Becoming Free, Becoming Black: Race, Freedom, and the Law in Cuba, Virginia, and Louisiana
Many people tend to think that slavery was a monolithic institution, that it never changed and that once you were in it you could never become free. The authors of this new book help to challenge that thought by showing how slaves in three different locations: Cuba, Virginia, and Louisiana; used the law to sue for their slavery and often won. Ranging from the well established Iberian law towards slavery people in Cuba were generally successful at building a community of free blacks, Virginia struggled with developing a slave code for a long time so slaves used that ambiguity to become free until it was stopped, and Louisiana was a mixture of all three at different points in time. The authors do an excellent job looking at each colony and how they dealt with the different issues that faced them, as Cuba wanted to have certain rules but the King in Spain disagreed. And how the revolution in Haiti made the things more difficult if slaves wanted to become free, as white owners started to fear that free blacks and slaves would intermingle and work together to revolt against the white settlers.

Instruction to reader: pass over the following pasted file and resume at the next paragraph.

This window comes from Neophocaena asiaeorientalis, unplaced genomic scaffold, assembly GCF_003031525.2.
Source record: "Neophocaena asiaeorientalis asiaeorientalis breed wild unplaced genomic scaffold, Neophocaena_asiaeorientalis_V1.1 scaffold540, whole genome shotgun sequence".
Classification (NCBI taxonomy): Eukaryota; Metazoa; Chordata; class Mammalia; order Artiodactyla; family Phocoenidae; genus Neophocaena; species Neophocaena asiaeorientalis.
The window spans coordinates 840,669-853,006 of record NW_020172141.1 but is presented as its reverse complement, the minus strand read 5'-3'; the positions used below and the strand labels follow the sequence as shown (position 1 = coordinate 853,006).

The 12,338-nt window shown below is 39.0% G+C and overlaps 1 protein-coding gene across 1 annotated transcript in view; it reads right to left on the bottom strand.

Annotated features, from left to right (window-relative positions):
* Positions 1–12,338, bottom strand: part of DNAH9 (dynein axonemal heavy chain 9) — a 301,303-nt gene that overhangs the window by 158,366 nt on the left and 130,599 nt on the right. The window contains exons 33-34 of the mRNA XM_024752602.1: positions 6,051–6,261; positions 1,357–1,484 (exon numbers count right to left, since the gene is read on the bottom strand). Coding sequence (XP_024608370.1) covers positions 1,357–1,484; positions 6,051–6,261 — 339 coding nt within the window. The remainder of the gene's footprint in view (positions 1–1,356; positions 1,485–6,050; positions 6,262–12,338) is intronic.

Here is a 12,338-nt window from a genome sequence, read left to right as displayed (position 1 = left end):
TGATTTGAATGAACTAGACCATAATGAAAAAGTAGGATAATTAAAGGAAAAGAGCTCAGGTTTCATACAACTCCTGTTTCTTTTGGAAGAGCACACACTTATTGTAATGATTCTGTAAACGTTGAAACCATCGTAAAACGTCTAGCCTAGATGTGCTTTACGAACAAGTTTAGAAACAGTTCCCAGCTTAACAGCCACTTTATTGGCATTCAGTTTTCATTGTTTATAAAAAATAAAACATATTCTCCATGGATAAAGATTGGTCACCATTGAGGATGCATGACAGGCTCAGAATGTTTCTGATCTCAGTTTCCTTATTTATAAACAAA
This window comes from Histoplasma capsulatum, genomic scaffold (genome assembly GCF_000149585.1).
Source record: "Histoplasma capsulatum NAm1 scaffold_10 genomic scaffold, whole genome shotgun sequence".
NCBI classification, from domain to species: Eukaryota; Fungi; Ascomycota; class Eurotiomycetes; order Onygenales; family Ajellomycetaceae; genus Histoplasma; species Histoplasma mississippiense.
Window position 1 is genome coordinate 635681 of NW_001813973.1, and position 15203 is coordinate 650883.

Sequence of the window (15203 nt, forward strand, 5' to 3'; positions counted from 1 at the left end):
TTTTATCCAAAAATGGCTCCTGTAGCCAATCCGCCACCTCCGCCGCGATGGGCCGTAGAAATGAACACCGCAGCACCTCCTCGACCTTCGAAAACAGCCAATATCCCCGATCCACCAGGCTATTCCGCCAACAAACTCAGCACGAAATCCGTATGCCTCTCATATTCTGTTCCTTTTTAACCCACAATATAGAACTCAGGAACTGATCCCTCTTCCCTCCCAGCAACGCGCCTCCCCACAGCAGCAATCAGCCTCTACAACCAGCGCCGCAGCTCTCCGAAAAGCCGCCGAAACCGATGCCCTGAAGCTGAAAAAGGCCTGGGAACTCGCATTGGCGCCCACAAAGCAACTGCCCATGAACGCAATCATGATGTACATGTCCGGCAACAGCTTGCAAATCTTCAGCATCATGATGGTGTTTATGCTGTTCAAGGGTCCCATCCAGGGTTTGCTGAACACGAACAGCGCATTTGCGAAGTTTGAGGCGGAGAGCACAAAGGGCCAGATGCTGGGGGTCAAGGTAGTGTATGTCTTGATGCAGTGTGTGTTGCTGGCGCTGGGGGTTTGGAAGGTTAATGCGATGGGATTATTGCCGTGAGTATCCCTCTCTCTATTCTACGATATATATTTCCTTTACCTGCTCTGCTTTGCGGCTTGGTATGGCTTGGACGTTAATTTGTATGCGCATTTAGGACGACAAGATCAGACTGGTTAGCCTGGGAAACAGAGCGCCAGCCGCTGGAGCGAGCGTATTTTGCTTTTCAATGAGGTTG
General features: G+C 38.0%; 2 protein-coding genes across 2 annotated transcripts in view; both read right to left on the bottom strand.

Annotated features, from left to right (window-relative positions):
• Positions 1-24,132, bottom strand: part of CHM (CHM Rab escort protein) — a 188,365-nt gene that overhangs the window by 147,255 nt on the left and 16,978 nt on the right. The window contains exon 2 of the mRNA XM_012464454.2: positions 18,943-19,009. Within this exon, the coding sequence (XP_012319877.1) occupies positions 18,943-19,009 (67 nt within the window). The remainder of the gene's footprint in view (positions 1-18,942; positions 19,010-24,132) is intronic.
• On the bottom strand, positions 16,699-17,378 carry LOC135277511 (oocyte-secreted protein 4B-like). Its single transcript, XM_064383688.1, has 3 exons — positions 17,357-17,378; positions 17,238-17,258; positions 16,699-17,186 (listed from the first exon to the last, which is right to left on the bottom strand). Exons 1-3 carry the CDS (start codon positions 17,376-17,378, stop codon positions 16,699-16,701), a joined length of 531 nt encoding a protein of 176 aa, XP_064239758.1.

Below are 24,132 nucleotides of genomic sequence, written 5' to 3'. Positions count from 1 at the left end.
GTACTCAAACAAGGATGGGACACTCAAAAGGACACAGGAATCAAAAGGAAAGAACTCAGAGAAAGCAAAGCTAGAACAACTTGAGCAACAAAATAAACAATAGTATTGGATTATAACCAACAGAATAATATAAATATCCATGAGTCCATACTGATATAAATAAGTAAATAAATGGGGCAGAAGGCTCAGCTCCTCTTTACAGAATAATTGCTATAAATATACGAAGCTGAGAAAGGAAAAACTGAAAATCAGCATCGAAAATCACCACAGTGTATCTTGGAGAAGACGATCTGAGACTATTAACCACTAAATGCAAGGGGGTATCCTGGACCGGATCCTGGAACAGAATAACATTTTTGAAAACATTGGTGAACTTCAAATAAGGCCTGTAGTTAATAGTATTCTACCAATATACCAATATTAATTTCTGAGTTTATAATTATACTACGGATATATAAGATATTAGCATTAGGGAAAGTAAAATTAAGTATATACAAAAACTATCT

|Author||Alejandro de la Fuente|
|Page Count||320 pages|
|Publisher||Cambridge University Press|
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